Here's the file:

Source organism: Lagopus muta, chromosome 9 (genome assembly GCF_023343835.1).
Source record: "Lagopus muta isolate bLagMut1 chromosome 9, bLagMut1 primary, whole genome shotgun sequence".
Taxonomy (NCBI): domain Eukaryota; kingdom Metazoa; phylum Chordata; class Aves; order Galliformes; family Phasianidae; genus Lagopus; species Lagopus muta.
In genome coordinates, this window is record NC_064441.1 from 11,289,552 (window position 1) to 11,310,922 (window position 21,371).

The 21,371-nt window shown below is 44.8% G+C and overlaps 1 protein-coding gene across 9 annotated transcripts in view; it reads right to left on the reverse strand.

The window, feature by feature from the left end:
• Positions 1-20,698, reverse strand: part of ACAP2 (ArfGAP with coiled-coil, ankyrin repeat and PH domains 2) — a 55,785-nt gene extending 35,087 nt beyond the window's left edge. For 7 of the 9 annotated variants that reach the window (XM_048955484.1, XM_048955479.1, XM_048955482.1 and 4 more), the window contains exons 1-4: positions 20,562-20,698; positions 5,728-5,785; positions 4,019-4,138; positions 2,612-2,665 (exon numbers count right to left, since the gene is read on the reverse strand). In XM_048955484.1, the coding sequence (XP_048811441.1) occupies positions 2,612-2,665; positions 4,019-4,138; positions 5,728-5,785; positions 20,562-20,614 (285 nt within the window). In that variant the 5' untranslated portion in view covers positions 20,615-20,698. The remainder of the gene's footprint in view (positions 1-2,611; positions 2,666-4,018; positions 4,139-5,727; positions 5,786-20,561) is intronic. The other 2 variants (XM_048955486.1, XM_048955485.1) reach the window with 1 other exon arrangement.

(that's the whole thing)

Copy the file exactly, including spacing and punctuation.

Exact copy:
Source organism: Lagopus muta, chromosome 9 (genome assembly GCF_023343835.1).
Source record: "Lagopus muta isolate bLagMut1 chromosome 9, bLagMut1 primary, whole genome shotgun sequence".
Taxonomy (NCBI): domain Eukaryota; kingdom Metazoa; phylum Chordata; class Aves; order Galliformes; family Phasianidae; genus Lagopus; species Lagopus muta.
In genome coordinates, this window is record NC_064441.1 from 11,289,552 (window position 1) to 11,310,922 (window position 21,371).

The 21,371-nt window shown below is 44.8% G+C and overlaps 1 protein-coding gene across 9 annotated transcripts in view; it reads right to left on the reverse strand.

The window, feature by feature from the left end:
• Positions 1-20,698, reverse strand: part of ACAP2 (ArfGAP with coiled-coil, ankyrin repeat and PH domains 2) — a 55,785-nt gene extending 35,087 nt beyond the window's left edge. For 7 of the 9 annotated variants that reach the window (XM_048955484.1, XM_048955479.1, XM_048955482.1 and 4 more), the window contains exons 1-4: positions 20,562-20,698; positions 5,728-5,785; positions 4,019-4,138; positions 2,612-2,665 (exon numbers count right to left, since the gene is read on the reverse strand). In XM_048955484.1, the coding sequence (XP_048811441.1) occupies positions 2,612-2,665; positions 4,019-4,138; positions 5,728-5,785; positions 20,562-20,614 (285 nt within the window). In that variant the 5' untranslated portion in view covers positions 20,615-20,698. The remainder of the gene's footprint in view (positions 1-2,611; positions 2,666-4,018; positions 4,139-5,727; positions 5,786-20,561) is intronic. The other 2 variants (XM_048955486.1, XM_048955485.1) reach the window with 1 other exon arrangement.